When it comes to managing your income and outgoing expenses, without a budget you can quickly lose track of where your money is being spent.
No-one enjoys living from one payday to the other, so the best way to get control of your finances is to start with a budget.
Even the mention of the word can make some people cringe. But it is important to know that there are lots of different budgeting methods, so finding the right one that gels with you could be the key to success.
In this blog, I take a look at the top 7 budgeting methods that are easy to follow. You are sure to find the right one that fits your personality and budgeting style.
The percentage or buckets method
This method of budgeting has been written about in a number of different finance books over the years. In essence, it is dividing your income into a number of different categories or buckets that are broken up into a percentage amount.
Here in Australia, the Barefoot Investor book suggests the following percentage splits
- 60% to your Blow Bucket – which is for everyday expenses like rent, home loan repayments, food, and utilities.
- 10% to your Splurge Bucket – which is for things that make you feel good like socialising or buying new clothes.
- 10% to your Smile Bucket – used for saving for fun longer-term savings goals such as a holiday.
- 20% to your Fire Extinguisher Bucket – which is also for your long-term savings, but less fun things. Such as a house deposit, paying off your mortgage quicker or paying off consumer debt.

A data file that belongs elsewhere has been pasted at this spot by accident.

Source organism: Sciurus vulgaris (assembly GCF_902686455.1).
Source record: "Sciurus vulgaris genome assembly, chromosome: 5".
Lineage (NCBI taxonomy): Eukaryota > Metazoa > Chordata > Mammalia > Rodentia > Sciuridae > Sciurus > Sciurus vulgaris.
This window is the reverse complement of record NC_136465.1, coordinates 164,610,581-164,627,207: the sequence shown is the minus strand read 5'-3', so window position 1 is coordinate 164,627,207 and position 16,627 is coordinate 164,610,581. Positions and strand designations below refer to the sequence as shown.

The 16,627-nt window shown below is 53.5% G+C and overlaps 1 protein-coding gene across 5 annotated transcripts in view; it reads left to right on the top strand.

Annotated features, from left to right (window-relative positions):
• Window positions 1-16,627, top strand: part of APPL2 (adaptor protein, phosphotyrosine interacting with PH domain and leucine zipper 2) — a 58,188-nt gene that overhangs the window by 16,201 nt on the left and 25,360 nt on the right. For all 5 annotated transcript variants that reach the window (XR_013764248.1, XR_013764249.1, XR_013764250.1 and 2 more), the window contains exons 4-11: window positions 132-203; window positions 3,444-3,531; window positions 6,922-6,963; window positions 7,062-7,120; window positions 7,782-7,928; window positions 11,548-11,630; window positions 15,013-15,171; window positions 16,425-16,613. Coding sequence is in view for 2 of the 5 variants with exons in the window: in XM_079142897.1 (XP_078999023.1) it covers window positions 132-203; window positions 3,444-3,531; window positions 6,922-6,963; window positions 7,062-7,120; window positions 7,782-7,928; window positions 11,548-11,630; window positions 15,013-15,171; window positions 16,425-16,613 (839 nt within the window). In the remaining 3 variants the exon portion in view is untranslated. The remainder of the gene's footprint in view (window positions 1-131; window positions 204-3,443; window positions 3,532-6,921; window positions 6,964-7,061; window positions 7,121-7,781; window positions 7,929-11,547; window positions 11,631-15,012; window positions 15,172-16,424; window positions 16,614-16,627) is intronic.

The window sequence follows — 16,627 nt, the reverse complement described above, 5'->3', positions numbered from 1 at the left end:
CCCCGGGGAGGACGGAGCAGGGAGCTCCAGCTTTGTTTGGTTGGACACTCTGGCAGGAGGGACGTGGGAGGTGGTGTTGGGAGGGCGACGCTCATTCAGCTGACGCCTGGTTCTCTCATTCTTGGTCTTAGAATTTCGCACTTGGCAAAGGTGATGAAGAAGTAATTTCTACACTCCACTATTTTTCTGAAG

There is another similar take on this that Elizabeth Warren and Amelia Tyagi first made popular, called the 50-20-30 method.
So the split, in this case, is that you spend 50% of your total income on your needs or necessities, 20% on saving or debt payments, and 30% on wants such as entertainment, travel, shopping and eating out.
In essence, the method is the same in both cases, it is just a case of working out what percentages are going to be able to work for you.
There are some people where a larger percentage of their income will be needed to cover their basic expenses and others where they are able to save a bit more.
The real point of this method is to not have to budget down to the nitty-gritty details but instead have buckets of funds to use for each of the categories.
If you can automate the process of sending the savings or debt payments to a different account on payday this can be a really effective method to ensure you are keeping up with saving a set percentage of your income.
There are however a few pitfalls of this method of budgeting. Because you are only budgeting in categories and not down to individual expenses, you could find yourself say spending more on food than you thought, leaving you short for your electricity bill.
To get around this, it is a good idea to build in a little bit of wiggle room into your budget. That way if you do happen to overspend one month, you could move some cash reserves from your ‘wants ’into your ‘needs category if you have to.
The Envelope System
The budgeting method is designed to be simple. I think is a great budget for a beginner, as it helps you to have a clear picture of just exactly where your money is being spent.
For this method, you add up all of your fixed and variable expenses. A good way to do this is to look at your bank statements from the previous year and work out when you spent in each area. Then subtract this from your income.
Withdraw the cash for your expenses and place them in individual envelopes labelled food, rent etc.
Whilst I think this can be a good method for things like food and groceries. Carrying around cash for your utility bills seems a little bit silly to me. You might as well have a bills account earning you interest and arrange direct debits of your bills from that account. So having virtual envelopes which you track through a spreadsheet can make much more sense here. Just make sure you keep a good eye on the account and what your bills come to. So you don’t get any surprise overdrawn fees.
So having virtual envelopes which you track through a spreadsheet can make much more sense here. Just make sure you keep a good eye on the account and what your bills come to. So you don’t get any surprise overdrawn fees.